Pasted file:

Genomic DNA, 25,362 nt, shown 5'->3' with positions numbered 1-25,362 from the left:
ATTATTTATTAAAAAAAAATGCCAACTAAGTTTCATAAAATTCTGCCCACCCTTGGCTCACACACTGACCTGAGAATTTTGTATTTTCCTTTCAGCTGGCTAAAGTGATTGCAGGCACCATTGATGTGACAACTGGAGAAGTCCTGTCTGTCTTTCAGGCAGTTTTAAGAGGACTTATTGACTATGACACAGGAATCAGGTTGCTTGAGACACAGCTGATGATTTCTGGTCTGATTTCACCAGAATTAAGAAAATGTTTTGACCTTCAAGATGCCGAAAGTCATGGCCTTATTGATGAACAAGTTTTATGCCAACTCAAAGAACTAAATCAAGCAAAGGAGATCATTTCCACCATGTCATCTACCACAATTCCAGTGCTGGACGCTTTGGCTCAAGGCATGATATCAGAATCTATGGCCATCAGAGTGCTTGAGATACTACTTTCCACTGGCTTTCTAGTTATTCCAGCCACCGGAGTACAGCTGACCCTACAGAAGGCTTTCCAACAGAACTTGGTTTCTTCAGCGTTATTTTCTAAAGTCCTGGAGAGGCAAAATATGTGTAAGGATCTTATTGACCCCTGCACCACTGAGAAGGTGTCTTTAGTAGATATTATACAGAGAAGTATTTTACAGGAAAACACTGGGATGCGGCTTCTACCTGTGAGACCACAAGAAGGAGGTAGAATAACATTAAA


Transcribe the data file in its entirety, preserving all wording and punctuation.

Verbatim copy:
Genomic DNA, 25,362 nt, shown 5'->3' with positions numbered 1-25,362 from the left:
ATTATTTATTAAAAAAAAATGCCAACTAAGTTTCATAAAATTCTGCCCACCCTTGGCTCACACACTGACCTGAGAATTTTGTATTTTCCTTTCAGCTGGCTAAAGTGATTGCAGGCACCATTGATGTGACAACTGGAGAAGTCCTGTCTGTCTTTCAGGCAGTTTTAAGAGGACTTATTGACTATGACACAGGAATCAGGTTGCTTGAGACACAGCTGATGATTTCTGGTCTGATTTCACCAGAATTAAGAAAATGTTTTGACCTTCAAGATGCCGAAAGTCATGGCCTTATTGATGAACAAGTTTTATGCCAACTCAAAGAACTAAATCAAGCAAAGGAGATCATTTCCACCATGTCATCTACCACAATTCCAGTGCTGGACGCTTTGGCTCAAGGCATGATATCAGAATCTATGGCCATCAGAGTGCTTGAGATACTACTTTCCACTGGCTTTCTAGTTATTCCAGCCACCGGAGTACAGCTGACCCTACAGAAGGCTTTCCAACAGAACTTGGTTTCTTCAGCGTTATTTTCTAAAGTCCTGGAGAGGCAAAATATGTGTAAGGATCTTATTGACCCCTGCACCACTGAGAAGGTGTCTTTAGTAGATATTATACAGAGAAGTATTTTACAGGAAAACACTGGGATGCGGCTTCTACCTGTGAGACCACAAGAAGGAGGTAGAATAACATTAAA